Tippmann is a well-known name in paintball markers and equipment. Founded in Fort Wayne, Indiana in the early 1980’s, not long after the first paintball games were ever played, Tippmann has been constructing paintball equipment for over two decades. From various models of Tippmann guns to multitudes of add-on equipment, Tippmann is a big name in paintball today.
The United States Army, when looking for authentic-looking weaponry for their urban warfare training sites, has chosen Tippmann to create officially licensed United States Army paintball guns. The Carver One has four picatinny rails for custom equipment to be added to the marker (e.g., flashlights, scopes, stabilizers), and it accepted shoulder stocks originally designed for Tippmann’s 98 Custom and official United States Army shoulder stocks as well. The Project Salvo emulates the AR-15 semi-automatic service rifle and uses much of the equipment designed for the 98 Custom series. The Alpha Black—known as the Bravo One in Canada—is the model currently used by soldiers in training, bearing resemblance to the M4A1 fully automatic carbine. The United States Army trains soldiers wielding guns such as the Tippmann Alpha Black to set up defenses, checkpoints, and strikes at urban warfare training sites.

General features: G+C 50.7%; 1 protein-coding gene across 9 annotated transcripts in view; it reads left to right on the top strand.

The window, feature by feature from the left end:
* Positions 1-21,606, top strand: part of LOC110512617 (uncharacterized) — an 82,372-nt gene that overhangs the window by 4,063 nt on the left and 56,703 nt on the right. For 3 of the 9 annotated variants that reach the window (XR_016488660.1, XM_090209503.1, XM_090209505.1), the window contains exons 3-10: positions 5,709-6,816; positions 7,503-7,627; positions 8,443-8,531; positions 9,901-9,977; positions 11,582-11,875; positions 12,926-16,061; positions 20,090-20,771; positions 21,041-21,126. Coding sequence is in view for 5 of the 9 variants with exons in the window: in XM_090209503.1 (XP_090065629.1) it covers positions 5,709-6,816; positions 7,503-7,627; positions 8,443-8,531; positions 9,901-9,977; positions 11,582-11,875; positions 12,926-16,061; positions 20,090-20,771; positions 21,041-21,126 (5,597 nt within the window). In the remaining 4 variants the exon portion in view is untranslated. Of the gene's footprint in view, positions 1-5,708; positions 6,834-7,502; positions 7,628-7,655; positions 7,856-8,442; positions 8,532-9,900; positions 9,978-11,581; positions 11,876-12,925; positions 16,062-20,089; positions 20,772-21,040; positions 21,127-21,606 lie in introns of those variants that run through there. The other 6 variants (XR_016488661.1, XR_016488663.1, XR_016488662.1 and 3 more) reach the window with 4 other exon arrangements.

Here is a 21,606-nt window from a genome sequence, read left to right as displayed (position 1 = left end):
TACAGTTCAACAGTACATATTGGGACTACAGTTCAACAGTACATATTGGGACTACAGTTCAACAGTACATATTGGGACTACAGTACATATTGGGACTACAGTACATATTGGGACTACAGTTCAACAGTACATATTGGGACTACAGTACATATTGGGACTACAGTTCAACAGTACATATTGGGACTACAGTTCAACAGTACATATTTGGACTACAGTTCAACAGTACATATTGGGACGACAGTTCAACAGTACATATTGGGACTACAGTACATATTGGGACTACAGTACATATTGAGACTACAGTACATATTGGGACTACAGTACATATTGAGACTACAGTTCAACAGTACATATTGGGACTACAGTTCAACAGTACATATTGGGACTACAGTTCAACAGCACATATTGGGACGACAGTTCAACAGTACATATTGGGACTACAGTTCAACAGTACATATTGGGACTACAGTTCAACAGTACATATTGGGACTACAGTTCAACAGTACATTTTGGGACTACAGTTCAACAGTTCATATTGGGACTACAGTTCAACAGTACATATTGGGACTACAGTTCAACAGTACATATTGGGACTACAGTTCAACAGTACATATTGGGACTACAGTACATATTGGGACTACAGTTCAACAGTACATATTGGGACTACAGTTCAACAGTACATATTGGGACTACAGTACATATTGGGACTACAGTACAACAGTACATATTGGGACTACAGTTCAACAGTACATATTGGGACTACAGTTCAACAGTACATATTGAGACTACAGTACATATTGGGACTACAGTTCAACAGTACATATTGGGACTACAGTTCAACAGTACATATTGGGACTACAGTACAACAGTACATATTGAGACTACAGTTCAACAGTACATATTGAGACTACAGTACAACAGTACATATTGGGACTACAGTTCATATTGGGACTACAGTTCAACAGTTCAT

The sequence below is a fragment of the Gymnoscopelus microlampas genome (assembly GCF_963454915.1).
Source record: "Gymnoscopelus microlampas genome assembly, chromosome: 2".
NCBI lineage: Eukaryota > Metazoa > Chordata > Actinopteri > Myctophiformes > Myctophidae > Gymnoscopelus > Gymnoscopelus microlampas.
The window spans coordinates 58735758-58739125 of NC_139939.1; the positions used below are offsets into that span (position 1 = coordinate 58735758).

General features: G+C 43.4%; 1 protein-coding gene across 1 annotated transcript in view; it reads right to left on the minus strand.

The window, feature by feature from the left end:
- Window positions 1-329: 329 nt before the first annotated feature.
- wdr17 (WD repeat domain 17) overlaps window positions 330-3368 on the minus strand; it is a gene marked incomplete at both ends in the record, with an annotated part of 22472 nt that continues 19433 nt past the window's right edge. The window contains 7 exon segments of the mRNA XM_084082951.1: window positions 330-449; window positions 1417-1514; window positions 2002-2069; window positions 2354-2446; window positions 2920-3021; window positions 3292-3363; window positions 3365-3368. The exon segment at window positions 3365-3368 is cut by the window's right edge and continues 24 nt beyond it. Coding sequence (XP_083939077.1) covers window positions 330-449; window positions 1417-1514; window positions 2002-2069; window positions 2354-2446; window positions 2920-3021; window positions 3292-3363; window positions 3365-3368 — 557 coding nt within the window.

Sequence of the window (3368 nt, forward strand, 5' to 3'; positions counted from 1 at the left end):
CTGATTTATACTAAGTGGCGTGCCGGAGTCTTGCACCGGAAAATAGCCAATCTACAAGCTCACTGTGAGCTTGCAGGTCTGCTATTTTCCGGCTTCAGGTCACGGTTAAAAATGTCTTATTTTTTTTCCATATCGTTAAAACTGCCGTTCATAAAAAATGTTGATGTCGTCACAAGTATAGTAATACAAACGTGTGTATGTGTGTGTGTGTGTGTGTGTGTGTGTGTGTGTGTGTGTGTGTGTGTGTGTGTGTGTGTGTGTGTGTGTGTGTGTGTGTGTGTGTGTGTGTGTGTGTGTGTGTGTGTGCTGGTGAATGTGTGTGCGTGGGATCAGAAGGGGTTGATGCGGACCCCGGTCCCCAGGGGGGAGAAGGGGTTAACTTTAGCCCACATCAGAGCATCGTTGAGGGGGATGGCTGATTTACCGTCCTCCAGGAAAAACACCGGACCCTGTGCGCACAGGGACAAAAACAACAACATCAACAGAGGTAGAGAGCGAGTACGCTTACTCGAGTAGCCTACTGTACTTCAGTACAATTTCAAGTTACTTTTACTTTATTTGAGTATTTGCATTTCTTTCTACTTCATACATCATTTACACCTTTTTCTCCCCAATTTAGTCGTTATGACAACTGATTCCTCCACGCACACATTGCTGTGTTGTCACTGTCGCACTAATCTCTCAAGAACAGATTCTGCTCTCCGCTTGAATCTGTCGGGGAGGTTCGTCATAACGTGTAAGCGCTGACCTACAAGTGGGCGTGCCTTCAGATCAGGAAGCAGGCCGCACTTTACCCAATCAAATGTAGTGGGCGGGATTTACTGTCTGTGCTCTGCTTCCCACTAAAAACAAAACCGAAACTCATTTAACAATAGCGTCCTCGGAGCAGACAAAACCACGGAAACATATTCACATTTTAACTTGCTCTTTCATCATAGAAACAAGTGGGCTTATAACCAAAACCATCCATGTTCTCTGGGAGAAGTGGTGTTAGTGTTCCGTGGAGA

The aforementioned 98 Custom is an upgraded model of the original Model 98 marker, adding the ability to customize it with additional purchases of accessories. Later, the Custom Pro was released with a double trigger and other various improvements.
The Tippmann A-5 (modeled after the Heckler & Koch MP5 submachine gun) contained a unique way of loading paintballs into the firing chamber. Sometimes, if a paintball was not completely in the firing chamber before it fired, it would be “chopped,” leading to paint leaking and jamming. The A-5 had a mechanism that spun around, feeding paintballs sequentially into the chamber. This was deemed the “Cyclone Feed” method of feeding paintballs. This eliminated the need for other third-party automatic feeders. However, the equipment limited how many paintballs could be fed into the chamber in a small amount of time, slowing the firing rate. The Tippmann later released the X-7 that sped up the process, increasing the firing rate from 15 to 20 paintballs per second.
These are just some of the Tippmann guns on the market today. Many others exist, and other manufacturers each have their own series of guns, giving an idea of just how wide and varied the paintball equipment market really is.